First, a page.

Water Contaminant Levels Interact with Parenting Environment to Predict Development of Depressive Symptoms in Adolescents

Publication Date


Document Type


Organizational Units

College of Arts Humanities and Social Sciences, Psychology


Depressive symptoms, Environmental contamination, Family relationships, Lead, Psychological health, Water quality


Contaminants in drinking water, such as lead, nitrate, and arsenic, have been linked to negative physical health outcomes. We know less, however, about whether such pollutants also predict mental health problems and, if so, the conditions under which such effects are strongest. In this longitudinal study, we examined whether drinking water contaminants interact with negative family environments (parental psychological control) to predict changes in depressive symptoms in 110 adolescents—a developmental period when symptoms often first emerge. We found that for adolescents in psychologically controlling families, levels of drinking water contaminants prospectively predicted depressive symptoms 2 years later; this effect was not present in adolescents in non‐controlling families. Importantly, these associations were not accounted for by family‐ or community‐level socioeconomic resources, demographic features, or by the adolescents’ stress exposure. These findings highlight the interplay of physical and psychological environments in influencing depressive symptoms in adolescents.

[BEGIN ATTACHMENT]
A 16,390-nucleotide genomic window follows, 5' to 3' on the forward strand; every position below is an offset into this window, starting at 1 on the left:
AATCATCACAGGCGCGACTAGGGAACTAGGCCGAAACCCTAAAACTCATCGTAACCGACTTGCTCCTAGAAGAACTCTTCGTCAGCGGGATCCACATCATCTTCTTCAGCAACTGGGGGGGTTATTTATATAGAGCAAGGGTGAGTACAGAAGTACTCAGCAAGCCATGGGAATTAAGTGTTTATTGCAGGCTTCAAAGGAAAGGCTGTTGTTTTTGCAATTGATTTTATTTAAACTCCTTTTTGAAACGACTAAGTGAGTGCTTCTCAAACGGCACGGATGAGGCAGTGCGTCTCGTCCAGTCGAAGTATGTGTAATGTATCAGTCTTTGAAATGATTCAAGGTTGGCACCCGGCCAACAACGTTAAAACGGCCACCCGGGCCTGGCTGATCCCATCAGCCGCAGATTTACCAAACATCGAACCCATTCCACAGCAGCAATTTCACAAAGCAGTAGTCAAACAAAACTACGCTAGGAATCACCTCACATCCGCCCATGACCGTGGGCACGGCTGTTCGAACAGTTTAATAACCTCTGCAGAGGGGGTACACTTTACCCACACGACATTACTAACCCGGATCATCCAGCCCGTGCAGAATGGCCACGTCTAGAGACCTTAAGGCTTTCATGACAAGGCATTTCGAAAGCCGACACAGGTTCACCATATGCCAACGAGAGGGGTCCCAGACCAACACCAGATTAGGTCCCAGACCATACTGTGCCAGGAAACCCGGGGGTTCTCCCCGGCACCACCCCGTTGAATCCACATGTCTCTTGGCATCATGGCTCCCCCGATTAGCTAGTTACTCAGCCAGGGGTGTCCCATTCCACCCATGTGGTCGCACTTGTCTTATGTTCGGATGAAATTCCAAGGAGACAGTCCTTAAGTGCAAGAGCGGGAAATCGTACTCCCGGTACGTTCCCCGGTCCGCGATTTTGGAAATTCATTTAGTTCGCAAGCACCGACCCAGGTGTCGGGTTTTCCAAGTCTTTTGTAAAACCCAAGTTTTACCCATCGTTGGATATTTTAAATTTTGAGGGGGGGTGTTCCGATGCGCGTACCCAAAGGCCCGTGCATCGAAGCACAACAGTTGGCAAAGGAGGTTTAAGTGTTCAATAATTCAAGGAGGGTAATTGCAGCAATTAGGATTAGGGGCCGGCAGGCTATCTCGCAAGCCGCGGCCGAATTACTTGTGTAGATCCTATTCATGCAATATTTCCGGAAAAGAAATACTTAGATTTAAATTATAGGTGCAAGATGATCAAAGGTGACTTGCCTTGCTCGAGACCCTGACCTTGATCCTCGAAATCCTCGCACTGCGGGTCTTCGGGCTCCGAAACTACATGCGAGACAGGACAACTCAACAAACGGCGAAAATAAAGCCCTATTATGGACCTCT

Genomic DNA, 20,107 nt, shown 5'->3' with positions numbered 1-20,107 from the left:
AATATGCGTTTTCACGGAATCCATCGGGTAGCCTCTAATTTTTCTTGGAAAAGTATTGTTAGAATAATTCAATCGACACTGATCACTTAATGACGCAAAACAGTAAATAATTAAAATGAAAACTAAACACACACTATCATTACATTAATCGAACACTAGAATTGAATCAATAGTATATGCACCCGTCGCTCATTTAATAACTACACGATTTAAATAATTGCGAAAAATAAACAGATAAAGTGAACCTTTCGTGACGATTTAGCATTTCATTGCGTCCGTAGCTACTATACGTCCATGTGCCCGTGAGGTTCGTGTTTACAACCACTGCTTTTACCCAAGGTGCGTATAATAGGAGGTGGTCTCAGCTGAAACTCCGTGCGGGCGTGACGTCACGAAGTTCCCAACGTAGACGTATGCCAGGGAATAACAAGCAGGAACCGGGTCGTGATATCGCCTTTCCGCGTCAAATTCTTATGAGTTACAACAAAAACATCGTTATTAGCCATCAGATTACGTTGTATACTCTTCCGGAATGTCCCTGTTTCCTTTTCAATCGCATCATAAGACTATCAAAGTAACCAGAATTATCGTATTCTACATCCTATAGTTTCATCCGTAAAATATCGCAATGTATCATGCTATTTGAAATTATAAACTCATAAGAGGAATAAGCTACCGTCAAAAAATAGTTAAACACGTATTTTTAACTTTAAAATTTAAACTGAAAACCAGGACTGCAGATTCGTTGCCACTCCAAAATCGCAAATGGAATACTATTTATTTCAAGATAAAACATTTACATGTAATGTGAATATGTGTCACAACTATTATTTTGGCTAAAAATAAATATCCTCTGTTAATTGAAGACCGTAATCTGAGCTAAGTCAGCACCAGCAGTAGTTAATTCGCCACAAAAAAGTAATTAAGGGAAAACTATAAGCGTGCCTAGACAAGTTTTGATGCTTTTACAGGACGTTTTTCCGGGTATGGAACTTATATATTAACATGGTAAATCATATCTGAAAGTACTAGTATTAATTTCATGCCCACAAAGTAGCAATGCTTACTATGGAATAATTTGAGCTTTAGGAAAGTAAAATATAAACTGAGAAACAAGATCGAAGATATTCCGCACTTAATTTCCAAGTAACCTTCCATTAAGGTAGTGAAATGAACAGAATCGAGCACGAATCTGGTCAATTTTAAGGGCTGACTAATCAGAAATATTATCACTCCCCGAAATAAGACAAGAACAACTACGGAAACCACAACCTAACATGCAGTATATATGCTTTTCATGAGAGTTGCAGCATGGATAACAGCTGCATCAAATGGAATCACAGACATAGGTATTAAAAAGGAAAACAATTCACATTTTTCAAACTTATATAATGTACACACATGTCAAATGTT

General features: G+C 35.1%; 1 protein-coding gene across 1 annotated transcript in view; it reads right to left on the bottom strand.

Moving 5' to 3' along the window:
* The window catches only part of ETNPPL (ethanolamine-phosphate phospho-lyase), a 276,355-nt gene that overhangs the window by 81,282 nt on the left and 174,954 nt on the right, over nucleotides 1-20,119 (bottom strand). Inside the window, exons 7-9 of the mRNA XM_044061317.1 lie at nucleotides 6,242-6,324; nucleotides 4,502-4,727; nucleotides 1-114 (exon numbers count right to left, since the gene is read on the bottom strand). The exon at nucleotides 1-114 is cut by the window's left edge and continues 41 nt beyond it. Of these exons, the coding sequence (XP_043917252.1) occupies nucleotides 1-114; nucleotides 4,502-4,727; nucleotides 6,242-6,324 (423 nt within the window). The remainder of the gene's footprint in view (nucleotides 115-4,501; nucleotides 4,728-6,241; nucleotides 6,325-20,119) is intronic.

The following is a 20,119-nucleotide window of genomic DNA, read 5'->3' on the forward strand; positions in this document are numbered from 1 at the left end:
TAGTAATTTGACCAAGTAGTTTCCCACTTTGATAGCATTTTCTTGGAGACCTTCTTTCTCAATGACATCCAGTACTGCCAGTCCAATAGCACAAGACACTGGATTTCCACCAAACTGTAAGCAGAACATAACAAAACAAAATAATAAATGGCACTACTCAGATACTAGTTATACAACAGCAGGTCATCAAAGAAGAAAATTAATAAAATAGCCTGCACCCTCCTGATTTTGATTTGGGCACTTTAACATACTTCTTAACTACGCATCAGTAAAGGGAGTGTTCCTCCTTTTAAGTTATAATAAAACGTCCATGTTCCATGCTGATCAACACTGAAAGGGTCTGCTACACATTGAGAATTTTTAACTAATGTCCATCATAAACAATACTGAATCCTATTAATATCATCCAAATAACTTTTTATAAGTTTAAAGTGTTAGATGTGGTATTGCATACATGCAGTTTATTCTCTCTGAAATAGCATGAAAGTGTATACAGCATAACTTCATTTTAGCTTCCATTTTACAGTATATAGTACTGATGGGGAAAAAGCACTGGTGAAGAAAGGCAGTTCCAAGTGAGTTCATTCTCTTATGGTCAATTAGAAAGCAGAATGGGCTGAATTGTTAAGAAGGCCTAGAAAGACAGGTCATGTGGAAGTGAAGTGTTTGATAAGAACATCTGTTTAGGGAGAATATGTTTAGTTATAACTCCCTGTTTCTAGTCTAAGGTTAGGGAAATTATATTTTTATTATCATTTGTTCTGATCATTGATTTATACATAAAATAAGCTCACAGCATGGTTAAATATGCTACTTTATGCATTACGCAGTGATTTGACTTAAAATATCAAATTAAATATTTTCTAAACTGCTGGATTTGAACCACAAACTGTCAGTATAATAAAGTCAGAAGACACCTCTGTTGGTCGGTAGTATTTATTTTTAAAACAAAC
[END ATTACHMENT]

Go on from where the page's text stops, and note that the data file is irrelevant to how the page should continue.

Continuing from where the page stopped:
Copyright Date


Copyright Statement / License for Reuse

All Rights Reserved
All Rights Reserved.

Publication Statement

Copyright is held by John Wiley & Sons Ltd. User is responsible for all copyright compliance. This article was originally published as:

Manczak, E. M., Miller, J. G., & Gotlib, I. H. (2020). Water contaminant levels interact with parenting environment to predict development of depressive symptoms in adolescents. Developmental Science, 23(1), E12838. https://doi.org/10.1111/desc.12838

Rights Holder

John Wiley & Sons Ltd.


Received from CHORUS


English (eng)

Publication Title

Developmental Science



First Page




This document is currently not available here.